the preliminary work for the en
campment. Members of the company
have been patiently waiting for the
orders during the past several weeks
and they are all glad that they have
ut length received something dollulto
In the way of Instructions.
The annual encampment of the mll
ltla Is the big feature of the year and
the boys always have the time of their
lives. Camp llfo at Ft. Rlloy will bo
worth while In many ways and every
day will count.
REGULARS MARCH TO NORFOLK ,
Troops From Ft. Robinson WIN Come
Across Country , as Far as
Here.
fFroin Saturday's Dnlly.l
Regular troops from Ft. Robinson
will march over the entire distance
from their jwist to Norfolk. Here
they will take the train for Ft. Rlley
and It Is probable that they will go
out at the same time as the local
company of mllltla. A rumor has
been going to this effect for several
weeks and It has been confirmed by
a telegram received In Norfolk this
morning.
A message from the quartermaster
at the fort , came to I ) . Rees , govern
ment contractor , asking for ton cords
of wood to be delivered along the
route. The wood Is wanted at O'Neill ,
Stuart , Ix > ng Pine and Wood lake.
This would Indicate that the troops
expect to stop at those several places
for a bit of rest and camping. Just
exactly whore ton cords of wood are
to come from in this section of the
country , Is a question that is not at
all easy. Mr. Recs will probably not
furnish the wood as he is just now
kept very busy with other govern
ment contracts. He is receiving or
ders every day for oats to bo deliv
ered In many parts of the country.
Some of the material is to be deliv
ered at Norfolk , some at Ft.Rlloy and
some at other points.
It is though probable that the
troops will pass through most of the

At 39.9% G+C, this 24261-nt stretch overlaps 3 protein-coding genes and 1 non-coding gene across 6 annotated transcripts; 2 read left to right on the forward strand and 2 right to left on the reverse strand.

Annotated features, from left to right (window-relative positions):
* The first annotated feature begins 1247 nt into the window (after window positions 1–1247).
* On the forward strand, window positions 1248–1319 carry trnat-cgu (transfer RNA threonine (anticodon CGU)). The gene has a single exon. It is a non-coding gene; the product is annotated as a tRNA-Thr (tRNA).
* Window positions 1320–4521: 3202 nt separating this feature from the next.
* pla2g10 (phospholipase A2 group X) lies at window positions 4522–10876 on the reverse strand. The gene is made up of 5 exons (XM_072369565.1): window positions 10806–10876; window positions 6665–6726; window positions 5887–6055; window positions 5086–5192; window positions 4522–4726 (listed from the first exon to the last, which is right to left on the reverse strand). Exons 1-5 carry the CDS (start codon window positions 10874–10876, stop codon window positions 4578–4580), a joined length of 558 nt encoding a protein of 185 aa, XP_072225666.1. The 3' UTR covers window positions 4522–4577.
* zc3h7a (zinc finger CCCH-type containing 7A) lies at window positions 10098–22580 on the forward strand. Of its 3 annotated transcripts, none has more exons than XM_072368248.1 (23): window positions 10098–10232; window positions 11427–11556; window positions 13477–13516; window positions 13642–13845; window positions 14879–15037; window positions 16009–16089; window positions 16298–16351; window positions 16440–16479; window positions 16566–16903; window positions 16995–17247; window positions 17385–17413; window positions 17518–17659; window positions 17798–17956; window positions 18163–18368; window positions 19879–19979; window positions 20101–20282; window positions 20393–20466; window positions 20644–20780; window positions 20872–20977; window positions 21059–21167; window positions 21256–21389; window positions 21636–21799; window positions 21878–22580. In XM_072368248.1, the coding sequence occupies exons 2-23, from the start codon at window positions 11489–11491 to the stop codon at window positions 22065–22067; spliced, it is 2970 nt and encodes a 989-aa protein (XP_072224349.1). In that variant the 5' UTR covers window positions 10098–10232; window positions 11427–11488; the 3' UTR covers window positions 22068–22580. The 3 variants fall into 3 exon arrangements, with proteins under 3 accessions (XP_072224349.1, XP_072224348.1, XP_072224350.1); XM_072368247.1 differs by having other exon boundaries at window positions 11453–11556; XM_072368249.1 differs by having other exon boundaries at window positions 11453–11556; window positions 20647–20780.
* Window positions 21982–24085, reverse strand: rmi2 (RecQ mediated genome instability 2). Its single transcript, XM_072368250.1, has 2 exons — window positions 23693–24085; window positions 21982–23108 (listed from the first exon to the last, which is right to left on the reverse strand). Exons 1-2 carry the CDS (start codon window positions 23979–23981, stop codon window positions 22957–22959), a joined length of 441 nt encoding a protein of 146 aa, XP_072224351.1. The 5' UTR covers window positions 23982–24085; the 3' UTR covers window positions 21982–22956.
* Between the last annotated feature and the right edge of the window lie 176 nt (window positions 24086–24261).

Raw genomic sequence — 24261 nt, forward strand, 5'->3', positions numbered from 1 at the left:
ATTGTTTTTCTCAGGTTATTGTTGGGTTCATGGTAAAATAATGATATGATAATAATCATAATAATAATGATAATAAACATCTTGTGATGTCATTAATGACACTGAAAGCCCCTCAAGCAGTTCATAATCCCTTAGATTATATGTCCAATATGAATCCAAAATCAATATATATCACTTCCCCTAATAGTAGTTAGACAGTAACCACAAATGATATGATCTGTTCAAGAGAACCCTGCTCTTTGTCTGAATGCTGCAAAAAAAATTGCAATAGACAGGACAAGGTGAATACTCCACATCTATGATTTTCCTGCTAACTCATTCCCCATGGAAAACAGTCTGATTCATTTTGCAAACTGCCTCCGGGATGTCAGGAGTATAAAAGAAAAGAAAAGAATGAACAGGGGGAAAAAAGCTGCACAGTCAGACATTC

towns directly west of Norfolk.
WHAT THEY NEED EACH DAY.
The troops from Ft Nlobrara who
are to march to Norfolk and to board
a train hero for the Kansas encamp
ment , will arrive in Norfolk October
9 , and bo hero several days. They
will start on September 2G.
Their schedule is as follows :
Sept. 25 , Woodlake.
Sept. 2C and 27 , Johnston and Alns-
worth.
Sept. 28 , Long Pino.
Sept. 30 , five miles east of Bassett.
Oct. 1 , Stuart.
Oct. 2 , flvo miles cast of Atkinson.
Oct. 3 and -I , O'Neill.
Oct. 5. Stafford.
Oct. G , Clcarwator.
Oct. 7 , Oakdalo.
Oct. 8 , three miles east of Meadow
Grovo.
Oct. 9 , Norfolk. They will possibly
bo In Norfolk for several days , await
ing transportation.
The materials needed for ono day
by the troops , are six cords of wood ;
1,400 pounds of hay ; 1,000 pounds of
oats. This will have to bo furnished
all along the route , and much of It
will be handled by I ) . Hees , govern
ment contractor , of this city.
There are twenty olllcers , 480 men
ami 100 animals.
INDIANS PLAY AT CLEARWATER.
Will be a Great Day In the Town on
Monday , With Big Ball.
Cleurwuter. Nob. , Sept. I-Special ! )
to The News : On Monday afternoon
the famous Indian baseball club
which bus been making a tour of the
country , and which halls from the
well known lesurviillou near Mono-
steel. H I ) , will be here for a con *
lent with the local team. A big dance
Is planned for the evening after.
M'KE HAS BEEN SOLD ,
One of the Dig Qr.iy Express Horses
Leaves the Wagon After Seven
Years.
( From Tui'Kilny'H Dally. ]
Mike has been sold. A now Mlko